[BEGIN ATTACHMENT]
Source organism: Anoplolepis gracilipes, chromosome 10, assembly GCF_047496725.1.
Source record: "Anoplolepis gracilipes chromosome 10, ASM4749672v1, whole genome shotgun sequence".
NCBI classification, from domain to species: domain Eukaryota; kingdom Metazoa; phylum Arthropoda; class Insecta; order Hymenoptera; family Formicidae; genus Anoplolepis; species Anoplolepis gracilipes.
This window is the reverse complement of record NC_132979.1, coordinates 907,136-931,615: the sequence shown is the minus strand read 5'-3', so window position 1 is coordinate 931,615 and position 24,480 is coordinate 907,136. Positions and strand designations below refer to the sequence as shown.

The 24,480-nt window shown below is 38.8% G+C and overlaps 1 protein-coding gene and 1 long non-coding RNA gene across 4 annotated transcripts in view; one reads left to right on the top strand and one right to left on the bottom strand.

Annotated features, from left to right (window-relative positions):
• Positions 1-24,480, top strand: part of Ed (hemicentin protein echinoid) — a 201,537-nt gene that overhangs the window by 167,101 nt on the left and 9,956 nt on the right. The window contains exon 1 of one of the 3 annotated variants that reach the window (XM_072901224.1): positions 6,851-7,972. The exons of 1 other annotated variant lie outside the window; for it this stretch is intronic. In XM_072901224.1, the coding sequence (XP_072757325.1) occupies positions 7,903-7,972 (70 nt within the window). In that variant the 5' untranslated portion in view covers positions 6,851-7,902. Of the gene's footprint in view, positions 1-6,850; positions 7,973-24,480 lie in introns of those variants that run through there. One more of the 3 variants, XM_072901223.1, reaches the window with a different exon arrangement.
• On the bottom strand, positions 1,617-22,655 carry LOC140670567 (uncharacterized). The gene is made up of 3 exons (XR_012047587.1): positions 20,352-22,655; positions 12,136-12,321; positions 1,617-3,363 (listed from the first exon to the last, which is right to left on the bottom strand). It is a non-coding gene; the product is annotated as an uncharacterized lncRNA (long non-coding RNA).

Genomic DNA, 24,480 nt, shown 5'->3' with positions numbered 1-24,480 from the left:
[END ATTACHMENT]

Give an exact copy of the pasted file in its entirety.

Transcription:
Source organism: Anoplolepis gracilipes, chromosome 10, assembly GCF_047496725.1.
Source record: "Anoplolepis gracilipes chromosome 10, ASM4749672v1, whole genome shotgun sequence".
NCBI classification, from domain to species: domain Eukaryota; kingdom Metazoa; phylum Arthropoda; class Insecta; order Hymenoptera; family Formicidae; genus Anoplolepis; species Anoplolepis gracilipes.
This window is the reverse complement of record NC_132979.1, coordinates 907,136-931,615: the sequence shown is the minus strand read 5'-3', so window position 1 is coordinate 931,615 and position 24,480 is coordinate 907,136. Positions and strand designations below refer to the sequence as shown.

The 24,480-nt window shown below is 38.8% G+C and overlaps 1 protein-coding gene and 1 long non-coding RNA gene across 4 annotated transcripts in view; one reads left to right on the top strand and one right to left on the bottom strand.

Annotated features, from left to right (window-relative positions):
• Positions 1-24,480, top strand: part of Ed (hemicentin protein echinoid) — a 201,537-nt gene that overhangs the window by 167,101 nt on the left and 9,956 nt on the right. The window contains exon 1 of one of the 3 annotated variants that reach the window (XM_072901224.1): positions 6,851-7,972. The exons of 1 other annotated variant lie outside the window; for it this stretch is intronic. In XM_072901224.1, the coding sequence (XP_072757325.1) occupies positions 7,903-7,972 (70 nt within the window). In that variant the 5' untranslated portion in view covers positions 6,851-7,902. Of the gene's footprint in view, positions 1-6,850; positions 7,973-24,480 lie in introns of those variants that run through there. One more of the 3 variants, XM_072901223.1, reaches the window with a different exon arrangement.
• On the bottom strand, positions 1,617-22,655 carry LOC140670567 (uncharacterized). The gene is made up of 3 exons (XR_012047587.1): positions 20,352-22,655; positions 12,136-12,321; positions 1,617-3,363 (listed from the first exon to the last, which is right to left on the bottom strand). It is a non-coding gene; the product is annotated as an uncharacterized lncRNA (long non-coding RNA).

Genomic DNA, 24,480 nt, shown 5'->3' with positions numbered 1-24,480 from the left: